Continuing with my plan to learn to bake delicious biscuits this summer, last night I decided to try Alton Brown’s recipe. (If you’re not following him on Twitter yet, you should… @altonbrown is pretty entertaining). Alton would never lead us astray with a recipe, although he might take us down some convoluted roads that involve jumping through flaming hoops and battling fire-breathing dragons to get to our destination. Surprisingly, though, his biscuit technique wasn’t difficult.
The more I thought about his recipe, the more I realized that it’s basically the same as the White Lily recipe, with minor adjustments. The main differences are the amount and type of leavening agents (he includes baking soda as well as baking powder), and an increased amount of liquid (I also went for the buttermilk as he recommended, which means I have to find a way to use up the remaining half gallon in my fridge, which means next week I will be attempting fried chicken). He also uses a half butter/half shortening fat mix, while the White Lily recipe just wants you to use shortening.
The verdict? Well, they look the same as the last batch. They rose just as well as the White Lily version. And they tasted just as good, especially warm, right out of the oven, slathered with more butter than I will admit here in public.
Despite the similarities, I was somewhat disappointed. I’m getting the same results with different recipes, which isn’t a good thing in the kitchen. I know I’m rolling out my dough too thick, because the biscuits are a bit too tall for my taste – I want a biscuit that’s about half the height. Not that I don’t want my biscuit to rise, mind you, but I want them a more manageable portion size. I also want more flavor, which tells me I should start adjusting the other ingredients (especially salt and butter).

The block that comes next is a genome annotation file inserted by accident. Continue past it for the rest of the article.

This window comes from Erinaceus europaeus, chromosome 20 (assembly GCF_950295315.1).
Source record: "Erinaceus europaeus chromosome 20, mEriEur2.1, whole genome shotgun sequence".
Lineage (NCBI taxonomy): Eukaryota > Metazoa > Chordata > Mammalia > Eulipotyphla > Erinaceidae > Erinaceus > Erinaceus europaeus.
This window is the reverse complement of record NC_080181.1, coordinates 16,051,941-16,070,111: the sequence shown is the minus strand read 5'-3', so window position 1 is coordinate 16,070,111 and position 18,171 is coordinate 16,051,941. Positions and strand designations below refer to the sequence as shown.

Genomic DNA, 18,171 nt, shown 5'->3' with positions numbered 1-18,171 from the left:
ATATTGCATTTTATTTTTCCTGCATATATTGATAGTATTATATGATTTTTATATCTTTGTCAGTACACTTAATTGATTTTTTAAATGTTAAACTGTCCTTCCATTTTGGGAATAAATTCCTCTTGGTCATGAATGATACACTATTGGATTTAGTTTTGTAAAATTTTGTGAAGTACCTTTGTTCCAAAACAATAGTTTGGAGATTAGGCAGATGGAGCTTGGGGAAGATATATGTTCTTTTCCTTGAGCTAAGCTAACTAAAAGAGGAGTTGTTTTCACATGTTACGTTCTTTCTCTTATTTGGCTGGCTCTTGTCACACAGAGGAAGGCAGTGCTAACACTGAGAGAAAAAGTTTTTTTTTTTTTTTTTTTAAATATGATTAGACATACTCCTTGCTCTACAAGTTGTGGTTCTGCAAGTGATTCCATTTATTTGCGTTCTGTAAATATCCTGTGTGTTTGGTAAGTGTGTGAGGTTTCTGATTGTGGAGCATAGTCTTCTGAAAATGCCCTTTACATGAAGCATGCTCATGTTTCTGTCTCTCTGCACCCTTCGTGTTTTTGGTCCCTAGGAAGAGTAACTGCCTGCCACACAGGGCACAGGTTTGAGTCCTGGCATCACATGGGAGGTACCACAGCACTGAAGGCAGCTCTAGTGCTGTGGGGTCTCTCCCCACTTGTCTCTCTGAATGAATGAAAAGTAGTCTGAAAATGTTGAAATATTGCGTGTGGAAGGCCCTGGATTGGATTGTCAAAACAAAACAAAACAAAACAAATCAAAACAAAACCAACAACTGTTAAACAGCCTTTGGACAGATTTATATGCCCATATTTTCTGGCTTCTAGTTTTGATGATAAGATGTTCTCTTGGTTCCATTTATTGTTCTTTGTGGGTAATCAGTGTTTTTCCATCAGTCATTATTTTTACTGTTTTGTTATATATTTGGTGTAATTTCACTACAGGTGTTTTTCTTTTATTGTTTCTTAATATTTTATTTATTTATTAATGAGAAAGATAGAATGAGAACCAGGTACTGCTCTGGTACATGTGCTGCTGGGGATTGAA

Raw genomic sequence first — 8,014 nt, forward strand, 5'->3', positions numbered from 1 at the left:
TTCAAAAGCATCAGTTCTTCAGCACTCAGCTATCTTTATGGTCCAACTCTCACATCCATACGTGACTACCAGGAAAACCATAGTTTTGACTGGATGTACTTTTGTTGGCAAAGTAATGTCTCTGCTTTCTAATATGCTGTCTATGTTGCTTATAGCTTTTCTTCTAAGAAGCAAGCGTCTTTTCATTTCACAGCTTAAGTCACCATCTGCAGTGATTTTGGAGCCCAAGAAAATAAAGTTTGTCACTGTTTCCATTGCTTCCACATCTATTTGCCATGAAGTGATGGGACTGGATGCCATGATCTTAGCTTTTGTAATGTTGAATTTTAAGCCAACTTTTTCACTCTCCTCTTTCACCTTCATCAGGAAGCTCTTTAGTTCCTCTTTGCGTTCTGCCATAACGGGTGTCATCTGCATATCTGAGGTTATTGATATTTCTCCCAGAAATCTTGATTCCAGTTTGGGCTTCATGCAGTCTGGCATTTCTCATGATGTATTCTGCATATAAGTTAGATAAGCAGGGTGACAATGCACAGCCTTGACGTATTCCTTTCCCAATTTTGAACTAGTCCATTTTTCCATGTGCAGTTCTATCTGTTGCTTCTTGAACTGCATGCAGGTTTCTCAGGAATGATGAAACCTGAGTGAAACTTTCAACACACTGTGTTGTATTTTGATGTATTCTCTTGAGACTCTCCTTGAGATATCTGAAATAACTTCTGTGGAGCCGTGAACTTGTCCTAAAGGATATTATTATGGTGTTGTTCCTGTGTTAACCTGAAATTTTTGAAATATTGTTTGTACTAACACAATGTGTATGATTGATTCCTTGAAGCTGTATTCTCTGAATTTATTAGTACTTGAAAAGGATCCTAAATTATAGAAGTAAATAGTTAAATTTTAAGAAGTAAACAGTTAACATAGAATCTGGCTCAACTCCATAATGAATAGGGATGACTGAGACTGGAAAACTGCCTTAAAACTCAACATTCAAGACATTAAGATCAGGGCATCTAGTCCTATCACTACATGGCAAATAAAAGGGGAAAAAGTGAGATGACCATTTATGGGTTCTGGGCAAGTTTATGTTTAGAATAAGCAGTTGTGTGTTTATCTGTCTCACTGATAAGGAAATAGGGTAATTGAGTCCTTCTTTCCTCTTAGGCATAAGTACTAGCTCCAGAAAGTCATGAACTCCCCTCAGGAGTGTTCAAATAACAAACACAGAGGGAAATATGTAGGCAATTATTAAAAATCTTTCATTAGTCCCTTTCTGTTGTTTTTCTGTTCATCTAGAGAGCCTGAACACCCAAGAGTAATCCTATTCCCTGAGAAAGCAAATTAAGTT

As I pondered this last night, I just so happened to flip through my latest summer book purchase: Artisan Breads Every Day. I bought it so I could figure out how to make a decent set of yeast breads, and I’ve realized after reading the introduction that this is going to be an essential cookbook in the LBDelicious kitchen. It has a recipe for all kinds of breads, with special instructions and rationale about each technique. One of the recipes in the book is for “The Best Biscuits Ever.” I’m guessing if Peter Reinhart says they’re the best biscuits ever, they probably are. So, that will be my next attempt. The formula is vastly different than the White Lily and Alton Brown ones. Heavy cream is involved (like B’s mom’s recipe, which is also on my list) as is sugar (a new one, but most good Southern recipes involve some amount of sugar – except cornbread – so I’m not knocking it until I try it). More to come.
By the way, feel free to tell me your mama’s and grandmama’s recipes either in the comments or via email. I’m on the search for the best, after all, and need your help.